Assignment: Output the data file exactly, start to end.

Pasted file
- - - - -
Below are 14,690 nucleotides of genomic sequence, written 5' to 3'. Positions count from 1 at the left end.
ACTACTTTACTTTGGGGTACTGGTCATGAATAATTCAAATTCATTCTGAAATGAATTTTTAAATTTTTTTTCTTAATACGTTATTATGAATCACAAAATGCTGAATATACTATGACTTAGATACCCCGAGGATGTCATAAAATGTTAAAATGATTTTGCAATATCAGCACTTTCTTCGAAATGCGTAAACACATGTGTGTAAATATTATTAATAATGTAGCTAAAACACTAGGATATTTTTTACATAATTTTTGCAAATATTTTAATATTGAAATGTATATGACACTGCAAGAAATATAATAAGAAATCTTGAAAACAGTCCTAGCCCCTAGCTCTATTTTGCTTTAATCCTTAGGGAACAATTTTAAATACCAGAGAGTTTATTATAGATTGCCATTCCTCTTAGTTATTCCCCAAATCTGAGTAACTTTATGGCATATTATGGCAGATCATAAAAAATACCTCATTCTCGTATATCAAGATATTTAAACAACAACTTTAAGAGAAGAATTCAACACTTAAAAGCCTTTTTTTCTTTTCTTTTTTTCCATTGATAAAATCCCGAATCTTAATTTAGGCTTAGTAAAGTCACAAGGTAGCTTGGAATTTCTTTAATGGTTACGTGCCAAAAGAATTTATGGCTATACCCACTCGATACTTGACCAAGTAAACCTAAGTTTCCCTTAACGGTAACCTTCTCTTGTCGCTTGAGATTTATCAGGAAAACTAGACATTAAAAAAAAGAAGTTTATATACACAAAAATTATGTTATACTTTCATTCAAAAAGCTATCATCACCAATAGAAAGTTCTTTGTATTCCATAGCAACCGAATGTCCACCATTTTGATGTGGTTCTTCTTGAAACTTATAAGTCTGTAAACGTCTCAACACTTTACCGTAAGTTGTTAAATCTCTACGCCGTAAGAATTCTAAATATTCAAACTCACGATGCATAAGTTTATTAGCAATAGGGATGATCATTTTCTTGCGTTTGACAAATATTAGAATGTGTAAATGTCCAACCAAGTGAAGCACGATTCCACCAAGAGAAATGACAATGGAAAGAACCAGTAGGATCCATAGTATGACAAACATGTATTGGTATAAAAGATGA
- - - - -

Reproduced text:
Below are 14,690 nucleotides of genomic sequence, written 5' to 3'. Positions count from 1 at the left end.
ACTACTTTACTTTGGGGTACTGGTCATGAATAATTCAAATTCATTCTGAAATGAATTTTTAAATTTTTTTTCTTAATACGTTATTATGAATCACAAAATGCTGAATATACTATGACTTAGATACCCCGAGGATGTCATAAAATGTTAAAATGATTTTGCAATATCAGCACTTTCTTCGAAATGCGTAAACACATGTGTGTAAATATTATTAATAATGTAGCTAAAACACTAGGATATTTTTTACATAATTTTTGCAAATATTTTAATATTGAAATGTATATGACACTGCAAGAAATATAATAAGAAATCTTGAAAACAGTCCTAGCCCCTAGCTCTATTTTGCTTTAATCCTTAGGGAACAATTTTAAATACCAGAGAGTTTATTATAGATTGCCATTCCTCTTAGTTATTCCCCAAATCTGAGTAACTTTATGGCATATTATGGCAGATCATAAAAAATACCTCATTCTCGTATATCAAGATATTTAAACAACAACTTTAAGAGAAGAATTCAACACTTAAAAGCCTTTTTTTCTTTTCTTTTTTTCCATTGATAAAATCCCGAATCTTAATTTAGGCTTAGTAAAGTCACAAGGTAGCTTGGAATTTCTTTAATGGTTACGTGCCAAAAGAATTTATGGCTATACCCACTCGATACTTGACCAAGTAAACCTAAGTTTCCCTTAACGGTAACCTTCTCTTGTCGCTTGAGATTTATCAGGAAAACTAGACATTAAAAAAAAGAAGTTTATATACACAAAAATTATGTTATACTTTCATTCAAAAAGCTATCATCACCAATAGAAAGTTCTTTGTATTCCATAGCAACCGAATGTCCACCATTTTGATGTGGTTCTTCTTGAAACTTATAAGTCTGTAAACGTCTCAACACTTTACCGTAAGTTGTTAAATCTCTACGCCGTAAGAATTCTAAATATTCAAACTCACGATGCATAAGTTTATTAGCAATAGGGATGATCATTTTCTTGCGTTTGACAAATATTAGAATGTGTAAATGTCCAACCAAGTGAAGCACGATTCCACCAAGAGAAATGACAATGGAAAGAACCAGTAGGATCCATAGTATGACAAACATGTATTGGTATAAAAGATGA